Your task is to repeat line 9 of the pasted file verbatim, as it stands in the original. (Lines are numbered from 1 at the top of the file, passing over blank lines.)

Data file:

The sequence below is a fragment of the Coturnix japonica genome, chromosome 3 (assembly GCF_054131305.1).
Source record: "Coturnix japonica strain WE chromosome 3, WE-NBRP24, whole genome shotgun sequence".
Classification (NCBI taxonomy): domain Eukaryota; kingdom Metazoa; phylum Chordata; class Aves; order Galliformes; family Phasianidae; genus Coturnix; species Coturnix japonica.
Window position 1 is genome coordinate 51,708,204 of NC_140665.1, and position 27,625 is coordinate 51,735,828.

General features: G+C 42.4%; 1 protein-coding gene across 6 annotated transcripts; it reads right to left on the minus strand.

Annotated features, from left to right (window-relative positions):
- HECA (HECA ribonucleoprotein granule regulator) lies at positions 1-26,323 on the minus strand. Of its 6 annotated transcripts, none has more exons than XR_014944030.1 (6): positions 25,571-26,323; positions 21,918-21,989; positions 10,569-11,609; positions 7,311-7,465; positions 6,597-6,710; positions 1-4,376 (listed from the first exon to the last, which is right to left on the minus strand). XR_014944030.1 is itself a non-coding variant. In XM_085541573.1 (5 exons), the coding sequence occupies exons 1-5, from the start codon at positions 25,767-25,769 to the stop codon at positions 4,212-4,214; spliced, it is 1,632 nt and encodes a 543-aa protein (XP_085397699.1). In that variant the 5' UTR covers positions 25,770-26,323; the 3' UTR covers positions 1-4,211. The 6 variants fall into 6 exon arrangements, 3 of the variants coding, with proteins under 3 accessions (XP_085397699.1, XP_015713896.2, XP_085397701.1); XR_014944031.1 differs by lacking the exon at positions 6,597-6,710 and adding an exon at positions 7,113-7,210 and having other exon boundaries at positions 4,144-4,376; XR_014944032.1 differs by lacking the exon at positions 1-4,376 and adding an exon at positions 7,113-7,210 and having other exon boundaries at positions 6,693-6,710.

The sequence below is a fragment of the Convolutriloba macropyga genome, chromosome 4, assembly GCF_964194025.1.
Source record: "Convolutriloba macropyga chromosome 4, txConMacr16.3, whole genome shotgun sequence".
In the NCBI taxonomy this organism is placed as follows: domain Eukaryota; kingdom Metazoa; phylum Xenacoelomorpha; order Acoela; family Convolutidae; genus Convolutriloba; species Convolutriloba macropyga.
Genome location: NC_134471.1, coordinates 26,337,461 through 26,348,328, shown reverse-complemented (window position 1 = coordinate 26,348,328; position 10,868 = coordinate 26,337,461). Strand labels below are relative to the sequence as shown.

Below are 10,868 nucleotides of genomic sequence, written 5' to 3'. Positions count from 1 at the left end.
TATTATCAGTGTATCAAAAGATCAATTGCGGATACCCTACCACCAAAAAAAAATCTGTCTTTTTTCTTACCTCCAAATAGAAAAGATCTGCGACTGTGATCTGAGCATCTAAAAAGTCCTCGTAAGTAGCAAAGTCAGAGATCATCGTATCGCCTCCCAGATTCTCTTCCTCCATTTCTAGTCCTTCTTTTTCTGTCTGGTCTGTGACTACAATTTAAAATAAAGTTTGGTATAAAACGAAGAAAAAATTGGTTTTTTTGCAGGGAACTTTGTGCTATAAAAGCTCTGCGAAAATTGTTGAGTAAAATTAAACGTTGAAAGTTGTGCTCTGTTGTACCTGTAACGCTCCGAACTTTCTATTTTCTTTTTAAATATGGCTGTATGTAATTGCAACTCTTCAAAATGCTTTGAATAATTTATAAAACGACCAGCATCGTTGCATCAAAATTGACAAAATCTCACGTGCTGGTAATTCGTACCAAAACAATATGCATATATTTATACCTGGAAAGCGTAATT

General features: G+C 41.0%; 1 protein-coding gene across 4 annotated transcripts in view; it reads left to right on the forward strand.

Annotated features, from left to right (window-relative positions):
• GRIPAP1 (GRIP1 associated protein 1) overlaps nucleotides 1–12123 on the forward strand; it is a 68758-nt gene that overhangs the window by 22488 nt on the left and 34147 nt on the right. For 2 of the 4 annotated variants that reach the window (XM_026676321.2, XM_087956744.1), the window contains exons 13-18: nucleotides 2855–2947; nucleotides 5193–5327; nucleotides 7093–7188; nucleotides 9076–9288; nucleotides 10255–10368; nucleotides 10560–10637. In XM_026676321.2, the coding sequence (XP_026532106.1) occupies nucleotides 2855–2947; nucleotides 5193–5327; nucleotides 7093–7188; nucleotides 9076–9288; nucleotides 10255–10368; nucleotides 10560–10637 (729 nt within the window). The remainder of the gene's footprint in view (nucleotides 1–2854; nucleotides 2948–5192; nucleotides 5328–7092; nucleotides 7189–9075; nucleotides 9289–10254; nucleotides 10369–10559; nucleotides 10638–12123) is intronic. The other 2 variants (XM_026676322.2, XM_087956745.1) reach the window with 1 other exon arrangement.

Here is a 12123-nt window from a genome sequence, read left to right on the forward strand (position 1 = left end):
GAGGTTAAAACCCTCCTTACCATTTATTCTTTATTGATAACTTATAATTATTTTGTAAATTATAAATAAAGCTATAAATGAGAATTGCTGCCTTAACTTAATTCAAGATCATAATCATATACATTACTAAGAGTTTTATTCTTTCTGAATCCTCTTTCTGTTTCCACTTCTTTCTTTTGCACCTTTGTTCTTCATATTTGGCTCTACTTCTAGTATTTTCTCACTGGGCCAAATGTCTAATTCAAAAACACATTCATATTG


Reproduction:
Source record: "Convolutriloba macropyga chromosome 4, txConMacr16.3, whole genome shotgun sequence".